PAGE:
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SMITH AND FLORES: Hispanics lack opportunities in faltering economy

The Pew Hispanic Center recently found that the top issues for Hispanic voters are jobs, education, health care, the federal budget deficit and immigration. Yet when it comes to those issues, President Obama's policies have hurt our nation's growing Hispanic population.

Jobs: One million fewer Americans are working today than when Mr. Obama took office. Hispanics have been particularly hard hit by this employment crisis. The unemployment rate for Hispanics is above 10 percent, about 2 points higher than the national unemployment rate. The unemployment rate for young Hispanics aged 16 to 19 is even worse - 30 percent.

Mr. Obama's job-killing policies also have harmed Hispanic small-business owners. According to the latest U.S. Census Bureau data, there are 2.3 million Hispanic-owned businesses in the United States. The number increased nearly 45 percent from 2002 to 2007.

To help small businesses, we need to reduce the overall tax rate. House Republicans recently introduced and passed legislation to cut the small-business tax rate by 20 percent.

But Mr. Obama proposes to raise the top two income-tax rates, which will hit small-business owners. As National Federation of Independent Business CEO Dan Danner notes, at least 75 percent of small-business owners file as individuals. The president's proposed tax increases wrongfully penalize those job creators.

Education: Mr. Obama's education policies hurt our country's Hispanic students. There are 10 million Hispanic students in our nation's public schools. Unfortunately, Hispanic students have a very high dropout rate of 18 percent. That is more than double the national dropout rate of 8 percent, more than triple the 5 percent dropout rate for white students and double the 9 percent rate for black students.

To help America's K-12 students succeed, Republicans want to streamline spending, promote flexibility and innovation, improve teacher quality and empower parents. House Republicans have introduced legislation to revamp both No Child Left Behind and the Elementary and Secondary Education Act. Those efforts will return responsibility for student achievement to state and local leaders and provide them with the means to meet students' needs, such as courses to help non-English speakers learn English.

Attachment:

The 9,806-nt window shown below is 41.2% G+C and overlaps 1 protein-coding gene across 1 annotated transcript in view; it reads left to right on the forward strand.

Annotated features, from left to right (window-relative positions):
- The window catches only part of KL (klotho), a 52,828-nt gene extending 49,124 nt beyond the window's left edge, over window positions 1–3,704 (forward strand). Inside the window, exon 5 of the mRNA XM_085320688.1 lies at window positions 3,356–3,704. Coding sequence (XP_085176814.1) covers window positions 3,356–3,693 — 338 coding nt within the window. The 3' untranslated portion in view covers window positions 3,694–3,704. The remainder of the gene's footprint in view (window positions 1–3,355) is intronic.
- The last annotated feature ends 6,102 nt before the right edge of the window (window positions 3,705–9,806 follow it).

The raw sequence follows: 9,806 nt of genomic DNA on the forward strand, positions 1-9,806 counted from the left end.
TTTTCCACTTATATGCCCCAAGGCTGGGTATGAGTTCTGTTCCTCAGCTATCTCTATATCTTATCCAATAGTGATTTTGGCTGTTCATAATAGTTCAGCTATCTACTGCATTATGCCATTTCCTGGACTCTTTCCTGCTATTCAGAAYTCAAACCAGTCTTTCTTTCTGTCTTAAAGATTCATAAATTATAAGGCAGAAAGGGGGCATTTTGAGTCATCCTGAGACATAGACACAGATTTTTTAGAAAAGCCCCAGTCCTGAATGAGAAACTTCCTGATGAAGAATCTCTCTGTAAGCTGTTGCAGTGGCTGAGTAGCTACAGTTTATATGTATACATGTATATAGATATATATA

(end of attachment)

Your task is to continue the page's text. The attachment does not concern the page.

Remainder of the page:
Health care: Mr. Obama's government takeover of our health care system harms Hispanics. The percentage of uninsured Hispanics - 31 percent - is almost twice the national rate of 17 percent.

Despite promises made by Mr. Obama that his health care law would cover every American and cut the cost of a typical family's premium, Obamacare puts the price of health coverage out of reach of many who are uninsured, forcing them to go on Medicaid or receive a subsidy to purchase a government-approved health care plan. For example, the Congressional Budget Office reports that Obamacare increases premiums by up to 30 percent. This disadvantages Hispanics, whose median income is $38,000, a quarter below the national median.

Obamacare has assaulted Hispanic-owned small businesses with its hefty price tag. The president promised that under his health care plan, millions of small-business owners would be eligible for tax credits that would help them cover the cost of insurance for their employees. Unfortunately, those tax credits have proved to be temporary or unavailable for most small businesses.

Deficit: Throughout his presidency, Mr. Obama has shown little fiscal restraint as spender in chief. Under his watch, our national deficit has doubled. That puts a drag on the economy and burdens future generations. The median age for Hispanics is 27, about a decade younger than the median age for the population as a whole. So young Hispanics will especially bear the brunt of paying off Mr. Obama's credit card bill.

Immigration: Hispanics have suffered because of Mr. Obama's lax enforcement of our immigration laws. Under this administration, worksite enforcement has dropped 70 percent, forcing citizens and legal workers to compete with illegal immigrants for scarce jobs. History shows that when jobs held by illegal workers open up, American workers benefit - especially minorities.

We could open up millions of jobs for Hispanics and other legal workers by encouraging all U.S. employers to use a Web-based program called E-Verify. E-Verify quickly identifies illegal workers and protects jobs for legal workers by checking the Social Security numbers of new hires. The program is free, quick and easy to use.

Under this administration's policies, Hispanics are worse off than they were 3 1/2 years ago. On the issues they care about, the administration has failed them. The Republican Party offers a better way forward.

Rep. Lamar Smith, Texas Republican, is chairman of the House Judiciary Committee. Rep. Bill Flores, Texas Republican, serves on the House Budget, Natural Resources and Veterans' Affairs committees.

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